Sunday, February 25, 2007

Passing Bites: #1 Pho / Banana-Pear-Pecan Crumble

#1 Pho
3120 Superior Ave.

A post-audition snack was attained in the form of Number One Pho, a synthesized-pop-music-playing wood-polished-pretending-to-be-upscale Vietnamese eatery on Superior Avenue, a block crowded with Just Like Mom's ( a Soul Food and Seafood restaurant) and Superior Pho, whose entrance is reached only by entering Just Like Mom's. Number One Pho seems like a promising place, and though I wish we could have tried the whole menu, since there were just two of us we decided on some Charbroiled Pork Rolls, a bowl of Pho with beef, brisket, and tendon, and a bowl of Beef Stew served with French Bread.

Deliciously spiced food! The highlight of the meals were the sauces, from the fish sauce-accented dipping liquid that elevated the char-broiled rolls, to the glorious Pho broth that beckoned to the tongue with waves of cinnamon, anise, ginger, and cloves! I always am a bit uncomfortable when they bring over the plate of sprouts, basil, jalapenos, and sauces, because as the meal progresses it becomes harder and harder not to just dump everything in, which , except for a smidgen of hot sauce, was my end result. In this liquid there is such a diversity of flavors and textures, a rich smoothness that sat on my tongue for the rest of the night, leaving me in a state of wonder and melancholy (there is no Pho in Oberlin, you know....)

Then yesterday night I was bemoaning once again the monetary necessities for cooking! Spices, meat, cooking pots! Its just close to impossible for a student to have a well-stocked kitchen on their own, and yet I am trying to be committed to learning and experimenting and fucking up lots of dishes in private so that I can get a handle on this cooking business. So I went for basic and took a recipe from Chocolate and Zucchini for a pear-banana-pecan crumble, which, lets face it, sounds pretty hard to screw up. And true enough, when I looked at the preparations, it hit me. Butter, sugar, fruit, and nuts heated for a long time - basic and delicious. Add some bran flakes and a little flour and you've got a little more crunch, et puis voila! Although I plan on making future crumbles with whatever assortment of fruits I can swipe from the dining halls, the combo of pear and banana is notable for the way the textures of the two meld together, the soft yet present flavor of each combining. I used very ripe pears, extra-soft, and so they had a near-banana-y mushiness. yum!

Monday, February 19, 2007

Review: Sausage Fest!

The Sausage Shoppe
4501 Memphis Avenue
Cleveland, OH 44144

Pictures forthcoming, but for now enjoy this picture from their website with Tony Bourdain..

The first moments of entering a city are a magical thing. Coming into Chicago on Lakeshore Drive, your mind is awakened by the sudden appearance of the lake, the steadily heightening buildings, the new palette of colors and shapes that rule the landscape. You stare out each side of the car, flitting back and forth, eager to see what’s next as you race inward towards the heart of the city.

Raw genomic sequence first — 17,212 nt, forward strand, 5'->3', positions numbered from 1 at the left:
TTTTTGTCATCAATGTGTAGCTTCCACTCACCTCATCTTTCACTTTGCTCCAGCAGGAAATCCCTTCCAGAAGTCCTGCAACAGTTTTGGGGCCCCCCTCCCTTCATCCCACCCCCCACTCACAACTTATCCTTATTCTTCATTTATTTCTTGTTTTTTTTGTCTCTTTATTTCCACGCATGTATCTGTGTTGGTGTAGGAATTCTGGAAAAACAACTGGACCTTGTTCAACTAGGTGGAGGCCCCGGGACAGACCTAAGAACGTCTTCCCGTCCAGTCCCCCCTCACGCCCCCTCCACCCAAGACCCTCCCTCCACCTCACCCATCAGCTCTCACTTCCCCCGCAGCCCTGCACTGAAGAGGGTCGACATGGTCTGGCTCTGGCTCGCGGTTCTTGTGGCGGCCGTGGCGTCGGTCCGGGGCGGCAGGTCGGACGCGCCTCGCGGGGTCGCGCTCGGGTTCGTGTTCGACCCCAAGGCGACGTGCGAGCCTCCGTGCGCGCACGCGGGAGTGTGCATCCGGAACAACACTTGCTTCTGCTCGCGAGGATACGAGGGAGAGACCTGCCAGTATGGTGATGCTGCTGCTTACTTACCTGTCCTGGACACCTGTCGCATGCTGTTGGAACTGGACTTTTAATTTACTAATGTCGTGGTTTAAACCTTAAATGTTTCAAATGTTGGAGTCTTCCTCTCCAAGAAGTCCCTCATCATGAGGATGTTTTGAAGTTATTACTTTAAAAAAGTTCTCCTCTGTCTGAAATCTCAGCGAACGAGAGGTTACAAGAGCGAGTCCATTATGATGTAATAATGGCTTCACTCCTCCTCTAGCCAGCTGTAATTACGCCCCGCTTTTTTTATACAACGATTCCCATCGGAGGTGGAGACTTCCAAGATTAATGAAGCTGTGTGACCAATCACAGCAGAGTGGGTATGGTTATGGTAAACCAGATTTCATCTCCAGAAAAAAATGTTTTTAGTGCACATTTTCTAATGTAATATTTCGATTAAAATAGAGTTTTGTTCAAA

Now you’re in Cleveland. The suburbs. As your minivan pulls off of 480 you are stunned to find yourself in a small town called Old Brooklyn. Brooklyn! In Ohio! This is mighty promising. That little pulse of excitement is awakened in your veins, as you pass a few tire shops and then drive past a gas station. Then another gas station. Then one more! Then a few shady bars, a pizza’n’ribs restaurant, and a donut monstrosity called the “donut connection” that looks like one of the hatches on Lost. The street names are exotic, sporting names such as “Memphis” and “Brooklyn” and you start to sense the presence of greatness. Here, in this sleepy town of gas stations, donuts, and grayness there is a revelation, a portal into another world of tastiness unimaginable and occasionally unpresentable. Welcome to the heart of sausage, my friends.

The Sausage Shoppe is easily missed, as it appears to be a mostly unadorned 2 room house with an enlarged parking lot. The store itself consists of one large lengthwise counter with the meat, a freezerful of homemade sodas and jerky, and a wall of cabinets with European-style rolls, an assortment of sauerkraut and sauces, and imported chocolates. Within this small confine, there is a glorious intoxicating smell, smoky, garlicky, and sweet. My nose erupted in sniffles as soon as I entered the door, as the smoked smell (the sausages are all made in the adjoining room) mixed with the smell of the loads of hickory smoked bacon sitting beautifully within the counter. There is probably no better way to convey the sheer magnitude of meat combinations than a list of some of the options. Seriously, the online catalog has 401 options of sausages, pates, hams, ground beef, and perogies. These include a huge and seasonal assortment of bratwurst, fresh and smoked kielbasa, Leberwurst Pate, Smoked Leberwurst, Proski, or Mettwurst, a glorified Sheffler Ham, Blood or Liver Ring, jerkies, hot dogs, and of course hickory smoked bacon.

Since this was our first visit, me and the Beer-Battered Brothers tried to get a wide but basic assortment of goodies, opting for the fresh kielbasa with garlic, and four kinds of Bratwurst: Old Brooklyn (flavored with crushed red pepper and cayenne), White (with milk, eggs, and chives), German (with mustard seed) and the self-explanatory Beer.

I have always been a mostly content fan of sausage, but this assortment was an eye-opening shock into the true depths of flavors, textures, and levels of moistness to which sausage might aspire. The Kielbasa was intensely herby and juicy, with each puncture of the casing releasing a smooth garlicky liquid. The White shared this juiciness, but added an element of soft meltiness and creaminess, so that the meat texture was merely a base for the chives and milk. The German brat was utterly different, a firm chewy sausage whose flavor is distinctive and deep, with the echoes of mustard and a smoky aftertaste. The Old Brooklyn was siiiiick. With the most potent smell of the bunch, we knew it had to be fucking good. Slightly less firm than the German, the Old Brooklyn captured the same meaty texture but had more juice, so that each bite released a new wave of intense and fiery pepper, still with the rich depth and smoothness of the softer sausages.